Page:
Summer Gazpacho

A quick blender recipe for summer gazpacho. This simple chilled soup is made in minutes in the blender, no cooking required!

Junior year of college I studied abroad in Malaga, Spain. Almost 9 years later, I can still say it was the best 4 months of my life. Of course, as you age you always look back at things with a different perspective, isn’t that where the saying “hindsight is always 20/20” comes from? Sure, I wish I had enjoyed myself in the moment a bit more in Spain, not worried about grades and papers as much, not focused on how much I missed my family or boyfriend (now husband) at the time and just soaked the experience all in. But the one thing I really wish I had done in Spain?

Summer Gazpacho

Learned how my host family made their gazpacho.

Did you really think it was going to be something mushy? (My mom is shaking her head knowing full well it wasn’t).

My host family had it’s downfalls. Mainly that they didn’t feed me enough! I was always  hungry. I used to sneak into the kitchen at night and “steal” food to hoard in my room for the next day. I got the only “wealthy” family in the program because they just happened to meet my “absolutely no animals in the house” stipulation. This was pre-allergy shot days. They were prominent architects in the city and were never home unlike all the other host moms whose sole mission was to fatten up their host students. In a sick, twisted way I was kind of jealous of my friends as they all gained weight over the 4 months. At least they were eating! Despite this major downfall, the gazpacho made me forgive them. It was that good.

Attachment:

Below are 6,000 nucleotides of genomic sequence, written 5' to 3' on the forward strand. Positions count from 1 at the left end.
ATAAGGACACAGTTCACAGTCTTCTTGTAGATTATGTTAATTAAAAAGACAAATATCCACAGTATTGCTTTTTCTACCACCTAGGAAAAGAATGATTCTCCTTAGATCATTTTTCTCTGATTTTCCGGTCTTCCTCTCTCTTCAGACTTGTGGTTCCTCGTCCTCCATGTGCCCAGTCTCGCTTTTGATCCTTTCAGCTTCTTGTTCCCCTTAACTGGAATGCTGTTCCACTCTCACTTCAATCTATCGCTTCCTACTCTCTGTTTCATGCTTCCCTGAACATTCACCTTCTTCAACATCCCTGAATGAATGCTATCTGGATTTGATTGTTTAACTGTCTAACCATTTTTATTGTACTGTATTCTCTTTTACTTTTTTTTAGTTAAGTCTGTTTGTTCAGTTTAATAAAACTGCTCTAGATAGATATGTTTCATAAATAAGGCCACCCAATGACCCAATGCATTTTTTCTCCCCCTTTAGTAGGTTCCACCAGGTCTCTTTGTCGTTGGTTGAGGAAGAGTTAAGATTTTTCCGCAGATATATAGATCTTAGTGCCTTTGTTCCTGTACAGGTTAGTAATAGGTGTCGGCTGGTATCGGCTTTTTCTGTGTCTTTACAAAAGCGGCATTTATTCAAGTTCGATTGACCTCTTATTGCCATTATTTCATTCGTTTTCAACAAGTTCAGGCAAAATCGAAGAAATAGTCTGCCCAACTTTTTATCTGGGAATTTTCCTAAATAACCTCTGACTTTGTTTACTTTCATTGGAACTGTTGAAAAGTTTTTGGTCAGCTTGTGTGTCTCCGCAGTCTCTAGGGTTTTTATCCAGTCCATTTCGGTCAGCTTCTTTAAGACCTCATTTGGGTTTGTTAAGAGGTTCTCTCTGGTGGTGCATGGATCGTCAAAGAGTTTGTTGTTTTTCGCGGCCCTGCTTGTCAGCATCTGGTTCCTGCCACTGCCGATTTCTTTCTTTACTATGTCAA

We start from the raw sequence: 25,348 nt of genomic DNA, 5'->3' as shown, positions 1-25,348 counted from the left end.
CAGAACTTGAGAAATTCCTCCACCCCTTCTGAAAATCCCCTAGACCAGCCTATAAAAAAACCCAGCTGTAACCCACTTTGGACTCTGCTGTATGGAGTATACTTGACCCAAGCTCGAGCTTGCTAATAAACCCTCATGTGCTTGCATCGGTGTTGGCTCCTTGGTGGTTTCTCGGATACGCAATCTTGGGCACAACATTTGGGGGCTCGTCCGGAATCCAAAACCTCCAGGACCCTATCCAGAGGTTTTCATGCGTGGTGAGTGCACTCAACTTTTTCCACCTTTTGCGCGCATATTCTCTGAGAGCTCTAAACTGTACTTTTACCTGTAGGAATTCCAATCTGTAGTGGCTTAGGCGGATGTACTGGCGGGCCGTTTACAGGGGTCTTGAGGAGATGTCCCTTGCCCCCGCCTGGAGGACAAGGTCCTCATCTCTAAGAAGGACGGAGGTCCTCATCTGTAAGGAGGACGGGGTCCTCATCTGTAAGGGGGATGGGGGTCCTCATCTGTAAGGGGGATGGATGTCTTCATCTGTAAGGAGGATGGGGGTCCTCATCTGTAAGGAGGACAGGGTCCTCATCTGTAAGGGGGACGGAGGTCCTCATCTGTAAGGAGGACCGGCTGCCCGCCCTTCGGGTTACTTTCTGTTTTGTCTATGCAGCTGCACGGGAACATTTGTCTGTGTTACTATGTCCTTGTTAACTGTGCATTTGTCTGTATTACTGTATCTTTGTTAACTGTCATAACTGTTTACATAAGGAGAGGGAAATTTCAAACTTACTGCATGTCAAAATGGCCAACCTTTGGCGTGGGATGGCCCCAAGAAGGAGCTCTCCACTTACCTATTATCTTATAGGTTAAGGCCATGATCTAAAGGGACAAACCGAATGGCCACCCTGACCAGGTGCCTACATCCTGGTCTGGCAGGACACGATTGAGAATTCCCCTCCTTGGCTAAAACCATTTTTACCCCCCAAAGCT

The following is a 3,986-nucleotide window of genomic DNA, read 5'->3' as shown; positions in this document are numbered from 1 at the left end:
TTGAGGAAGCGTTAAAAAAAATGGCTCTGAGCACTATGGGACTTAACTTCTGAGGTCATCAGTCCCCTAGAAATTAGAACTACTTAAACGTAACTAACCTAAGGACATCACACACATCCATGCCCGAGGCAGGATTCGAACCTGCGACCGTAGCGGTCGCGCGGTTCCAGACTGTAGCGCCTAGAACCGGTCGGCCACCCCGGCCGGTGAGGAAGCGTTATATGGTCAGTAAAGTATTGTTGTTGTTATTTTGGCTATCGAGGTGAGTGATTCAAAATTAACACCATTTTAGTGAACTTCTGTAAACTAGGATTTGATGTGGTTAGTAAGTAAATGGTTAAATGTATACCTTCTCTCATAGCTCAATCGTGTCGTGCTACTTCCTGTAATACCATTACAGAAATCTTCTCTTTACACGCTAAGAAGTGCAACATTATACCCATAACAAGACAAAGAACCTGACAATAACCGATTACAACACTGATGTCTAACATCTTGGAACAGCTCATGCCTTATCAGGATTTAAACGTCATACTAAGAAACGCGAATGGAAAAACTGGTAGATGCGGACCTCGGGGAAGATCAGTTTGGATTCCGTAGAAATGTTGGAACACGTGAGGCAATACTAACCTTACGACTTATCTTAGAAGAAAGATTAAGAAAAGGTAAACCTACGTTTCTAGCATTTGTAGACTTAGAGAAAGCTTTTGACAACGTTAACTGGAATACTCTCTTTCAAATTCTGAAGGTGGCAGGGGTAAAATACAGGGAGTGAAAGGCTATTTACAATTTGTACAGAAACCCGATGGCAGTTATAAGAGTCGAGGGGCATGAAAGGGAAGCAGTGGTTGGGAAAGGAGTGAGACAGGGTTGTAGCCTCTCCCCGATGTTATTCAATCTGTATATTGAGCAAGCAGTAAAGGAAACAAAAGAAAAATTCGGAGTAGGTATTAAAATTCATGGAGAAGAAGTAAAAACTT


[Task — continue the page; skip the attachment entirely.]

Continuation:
We had gazpacho almost everyday. Most of my friends in the program hated it and complained about how often it appeared at lunch (the main meal of the day). I, however, would be bursting with excitement on days Maria, the “maid” came because I knew gazpacho would be on the menu. Maria was the sole gazpacho maker. Unlike my host family, she didn’t speak a lick of English. 20 year old me, totally unconfident in her Spanish speaking abilities, never worked up the courage to ask her how she made it for fear that I either wouldn’t understand her (she spoke fast with no regard to the fact that Spanish was my second language unlike my host family) or wouldn’t be able to articulate my questions correctly as she explained the recipe.